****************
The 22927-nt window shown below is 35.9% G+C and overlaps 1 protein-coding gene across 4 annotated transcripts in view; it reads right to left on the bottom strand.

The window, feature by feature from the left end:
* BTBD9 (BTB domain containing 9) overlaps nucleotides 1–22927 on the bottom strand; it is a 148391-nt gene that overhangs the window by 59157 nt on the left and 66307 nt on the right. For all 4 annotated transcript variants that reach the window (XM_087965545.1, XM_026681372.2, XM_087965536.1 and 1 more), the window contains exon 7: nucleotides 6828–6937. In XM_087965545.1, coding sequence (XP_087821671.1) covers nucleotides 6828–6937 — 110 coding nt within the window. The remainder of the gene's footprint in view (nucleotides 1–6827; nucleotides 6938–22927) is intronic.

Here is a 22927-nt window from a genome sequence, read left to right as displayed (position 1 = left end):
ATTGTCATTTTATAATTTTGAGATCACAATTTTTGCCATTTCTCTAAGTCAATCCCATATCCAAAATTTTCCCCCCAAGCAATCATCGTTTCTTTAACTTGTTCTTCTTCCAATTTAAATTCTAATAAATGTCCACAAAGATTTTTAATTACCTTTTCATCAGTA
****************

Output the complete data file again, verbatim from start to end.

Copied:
The 22927-nt window shown below is 35.9% G+C and overlaps 1 protein-coding gene across 4 annotated transcripts in view; it reads right to left on the bottom strand.

The window, feature by feature from the left end:
* BTBD9 (BTB domain containing 9) overlaps nucleotides 1–22927 on the bottom strand; it is a 148391-nt gene that overhangs the window by 59157 nt on the left and 66307 nt on the right. For all 4 annotated transcript variants that reach the window (XM_087965545.1, XM_026681372.2, XM_087965536.1 and 1 more), the window contains exon 7: nucleotides 6828–6937. In XM_087965545.1, coding sequence (XP_087821671.1) covers nucleotides 6828–6937 — 110 coding nt within the window. The remainder of the gene's footprint in view (nucleotides 1–6827; nucleotides 6938–22927) is intronic.

Here is a 22927-nt window from a genome sequence, read left to right as displayed (position 1 = left end):
ATTGTCATTTTATAATTTTGAGATCACAATTTTTGCCATTTCTCTAAGTCAATCCCATATCCAAAATTTTCCCCCCAAGCAATCATCGTTTCTTTAACTTGTTCTTCTTCCAATTTAAATTCTAATAAATGTCCACAAAGATTTTTAATTACCTTTTCATCAGTA